Ms. Erdogu, a Turkish national, fled to Canada and filed a claim for refugee protection to escape persecution for her political and religious activity in Turkey. Because she was both an ethnic and religious minority (Kurdish/Alevi), she was arrested in Turkey on a number of occasions, during which she was detained, interrogated, beaten, and sexually molested. Further, she claimed to be at risk because a violent ex-boyfriend had informed her father of the former couple’s sexual relationship, leading her father to declare his intent to kill her in order to preserve the family’s honor. Ms. Erdogu’s application was denied, and she applied for judicial review of that decision. The judge noted that the documentary evidence clearly demonstrated continuing problems with the Turkish government’s efforts to address the issue of honor killings, finding that the officer who had made the initial decision on Ms. Erdogu’s case had failed to consider such evidence. Because of the high risk of honor killing that Ms. Erdogu faced, and due to the officer’s failure to justify his denial of her initial application for protection, the judge ruled that judicial review would be allowed, and that the decision on Ms. Erdogu’s application was to be set aside and redetermined by another officer.
Streanga v. Canada, Canada, Federal Court of Canada , 2007.
Ms. Streanga is a citizen of Romania who was smuggled to Canada by a sex trafficking ring. After escaping from her traffickers, Ms. Streanga submitted an application for protection. Her application was denied, the deciding officer concluding that since the Romanian government had “taken serious measures” to punish those responsible for trafficking, state protection would be available to Ms. Streanga upon her return. Ms. Streanga made a motion for an order staying her removal until such time as her Application for Leave and for Judicial Review of her application could be decided. On hearing the motion, the judge found that the public pronouncements and public awareness cited by the officer, as well as services for women who have already been victimized, did not amount to state protection. The judge also found that Ms. Streanga would likely suffer irreparable harm if deported to Romania. Further, the judge found reviewable error in that the officer had applied the wrong legal test to determine state protection, and that in light of the evidence of the serious inadequacies of the Romanian police in combating and preventing human trafficking, the officer’s standard of review was flawed. The court granted the stay of removal until the deposition of the leave application, and provided that if leave was granted, the stay would remain until such time as the application for judicial review could be disposed of by the Court.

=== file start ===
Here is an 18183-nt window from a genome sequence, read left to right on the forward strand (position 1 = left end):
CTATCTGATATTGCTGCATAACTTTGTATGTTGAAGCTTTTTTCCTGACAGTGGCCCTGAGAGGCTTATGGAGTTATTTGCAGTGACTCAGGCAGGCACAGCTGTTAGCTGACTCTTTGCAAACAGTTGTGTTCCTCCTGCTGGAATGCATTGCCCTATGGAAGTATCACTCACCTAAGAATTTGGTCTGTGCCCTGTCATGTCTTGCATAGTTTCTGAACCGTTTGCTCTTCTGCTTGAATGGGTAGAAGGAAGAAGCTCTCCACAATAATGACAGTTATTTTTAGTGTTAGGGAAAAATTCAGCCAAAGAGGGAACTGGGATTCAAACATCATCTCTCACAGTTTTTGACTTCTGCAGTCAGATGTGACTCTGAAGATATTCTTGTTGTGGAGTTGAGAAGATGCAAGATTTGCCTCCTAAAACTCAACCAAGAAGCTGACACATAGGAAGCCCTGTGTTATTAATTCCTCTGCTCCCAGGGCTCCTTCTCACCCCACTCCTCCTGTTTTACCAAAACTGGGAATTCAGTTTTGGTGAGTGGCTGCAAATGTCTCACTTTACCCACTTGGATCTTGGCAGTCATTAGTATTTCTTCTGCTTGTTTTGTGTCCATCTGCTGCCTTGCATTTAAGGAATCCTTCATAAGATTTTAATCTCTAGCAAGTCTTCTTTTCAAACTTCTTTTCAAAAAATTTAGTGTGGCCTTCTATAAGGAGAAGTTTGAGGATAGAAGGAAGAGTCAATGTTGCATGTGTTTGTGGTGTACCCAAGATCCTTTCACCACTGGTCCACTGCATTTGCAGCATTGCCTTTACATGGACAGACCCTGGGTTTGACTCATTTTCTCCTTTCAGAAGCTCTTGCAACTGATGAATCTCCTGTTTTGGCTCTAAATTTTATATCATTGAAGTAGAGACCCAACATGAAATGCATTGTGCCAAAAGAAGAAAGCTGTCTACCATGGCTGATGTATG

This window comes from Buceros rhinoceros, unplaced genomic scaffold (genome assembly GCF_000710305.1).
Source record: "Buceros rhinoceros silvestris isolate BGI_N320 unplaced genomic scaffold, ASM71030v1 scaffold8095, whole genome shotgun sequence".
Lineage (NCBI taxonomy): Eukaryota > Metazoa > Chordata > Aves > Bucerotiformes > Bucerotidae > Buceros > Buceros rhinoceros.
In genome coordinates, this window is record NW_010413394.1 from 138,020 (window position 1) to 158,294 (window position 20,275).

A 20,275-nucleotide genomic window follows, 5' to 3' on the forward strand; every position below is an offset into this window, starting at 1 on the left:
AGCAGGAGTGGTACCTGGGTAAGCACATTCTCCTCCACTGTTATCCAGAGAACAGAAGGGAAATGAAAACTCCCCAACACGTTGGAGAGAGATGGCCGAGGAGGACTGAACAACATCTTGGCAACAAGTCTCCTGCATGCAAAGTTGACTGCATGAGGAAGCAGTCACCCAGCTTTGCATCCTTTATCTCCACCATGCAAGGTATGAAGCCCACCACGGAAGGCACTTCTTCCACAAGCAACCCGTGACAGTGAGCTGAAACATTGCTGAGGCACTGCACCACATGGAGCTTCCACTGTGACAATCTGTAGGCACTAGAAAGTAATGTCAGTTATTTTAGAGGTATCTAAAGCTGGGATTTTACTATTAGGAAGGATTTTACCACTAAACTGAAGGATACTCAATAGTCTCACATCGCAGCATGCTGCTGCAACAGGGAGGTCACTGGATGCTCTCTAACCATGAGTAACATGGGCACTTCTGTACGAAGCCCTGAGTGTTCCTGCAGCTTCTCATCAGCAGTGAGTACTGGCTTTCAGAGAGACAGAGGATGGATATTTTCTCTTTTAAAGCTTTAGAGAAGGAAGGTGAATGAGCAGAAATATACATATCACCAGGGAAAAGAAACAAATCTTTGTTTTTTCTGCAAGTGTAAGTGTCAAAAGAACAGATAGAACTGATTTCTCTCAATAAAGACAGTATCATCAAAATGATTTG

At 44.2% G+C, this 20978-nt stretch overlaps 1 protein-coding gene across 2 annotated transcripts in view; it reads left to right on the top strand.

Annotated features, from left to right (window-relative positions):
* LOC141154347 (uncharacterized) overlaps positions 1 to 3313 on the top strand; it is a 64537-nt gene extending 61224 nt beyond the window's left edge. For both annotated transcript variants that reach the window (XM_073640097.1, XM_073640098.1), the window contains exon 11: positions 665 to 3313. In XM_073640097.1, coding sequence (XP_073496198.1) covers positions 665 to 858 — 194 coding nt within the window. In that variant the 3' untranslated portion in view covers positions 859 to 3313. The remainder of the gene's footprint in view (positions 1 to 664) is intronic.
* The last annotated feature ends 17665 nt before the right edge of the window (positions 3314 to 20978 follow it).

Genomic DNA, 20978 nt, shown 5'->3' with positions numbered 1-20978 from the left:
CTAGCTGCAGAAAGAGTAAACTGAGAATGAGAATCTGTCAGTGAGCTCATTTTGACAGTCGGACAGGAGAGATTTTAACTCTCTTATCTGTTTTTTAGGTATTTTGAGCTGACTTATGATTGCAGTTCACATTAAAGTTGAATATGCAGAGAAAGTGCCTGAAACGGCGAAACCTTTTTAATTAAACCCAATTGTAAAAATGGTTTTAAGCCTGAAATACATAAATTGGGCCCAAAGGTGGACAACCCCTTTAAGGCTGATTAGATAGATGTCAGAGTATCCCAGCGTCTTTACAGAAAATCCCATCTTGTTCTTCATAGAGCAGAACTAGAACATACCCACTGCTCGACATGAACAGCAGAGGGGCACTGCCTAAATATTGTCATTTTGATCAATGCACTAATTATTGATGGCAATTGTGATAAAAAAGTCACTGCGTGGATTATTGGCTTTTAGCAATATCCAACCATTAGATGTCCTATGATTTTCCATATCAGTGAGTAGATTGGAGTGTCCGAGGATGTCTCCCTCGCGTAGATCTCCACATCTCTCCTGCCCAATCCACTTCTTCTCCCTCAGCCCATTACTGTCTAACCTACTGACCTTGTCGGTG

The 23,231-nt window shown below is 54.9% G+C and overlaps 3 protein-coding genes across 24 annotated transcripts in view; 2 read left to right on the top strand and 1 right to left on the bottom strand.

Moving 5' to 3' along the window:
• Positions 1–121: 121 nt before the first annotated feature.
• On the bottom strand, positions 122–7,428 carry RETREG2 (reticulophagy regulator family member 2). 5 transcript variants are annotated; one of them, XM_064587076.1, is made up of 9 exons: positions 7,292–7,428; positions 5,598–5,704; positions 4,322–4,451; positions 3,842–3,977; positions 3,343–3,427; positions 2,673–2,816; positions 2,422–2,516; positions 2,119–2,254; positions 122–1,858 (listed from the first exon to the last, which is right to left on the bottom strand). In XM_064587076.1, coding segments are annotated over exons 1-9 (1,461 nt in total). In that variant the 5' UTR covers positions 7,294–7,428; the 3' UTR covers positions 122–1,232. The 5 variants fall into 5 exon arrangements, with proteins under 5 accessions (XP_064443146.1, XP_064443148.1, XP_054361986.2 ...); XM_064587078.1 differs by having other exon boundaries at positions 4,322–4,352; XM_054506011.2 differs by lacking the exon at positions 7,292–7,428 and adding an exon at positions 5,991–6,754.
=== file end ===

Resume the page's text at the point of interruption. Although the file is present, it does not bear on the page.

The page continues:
Chu v. Canada, Canada, Federal Court of Canada , 2006.
Ms. Chu is a citizen of China who was smuggled into Canada as a minor, arrested by Citizenship and Immigration Canada while she was being smuggled into the United States, and subsequently detained for eight months. Ms. Chu filed a refugee claim with the Immigration and Refugee Board, which was rejected. In rejecting her claim, however, the Board accepted that Ms. Chu was a member of a social group comprising rural young women from China, and that as such, Ms. Chu was a “very vulnerable member of society.” Ms. Chu then submitted an application for permanent resident status on humanitarian and compassionate grounds, in light of the international laws regarding the trafficking of women. After complying with a request to provide updated information about her case, Ms. Chu received word that her application had been refused on the grounds that she had not shown sufficient establishment in Canada to suggest that she would suffer undue hardship if required to leave and apply for a visa in the regular manner. Ms. Chu challenged this decision by applying for judicial review of her application, alleging that the officer who made the original decision had failed to consider all of the evidence submitted in her case. The judge dismissed Ms. Chu’s application for judicial review, holding that the officer had not made any reviewable error because Ms. Chu had not successfully demonstrated that the officer ignored any evidence.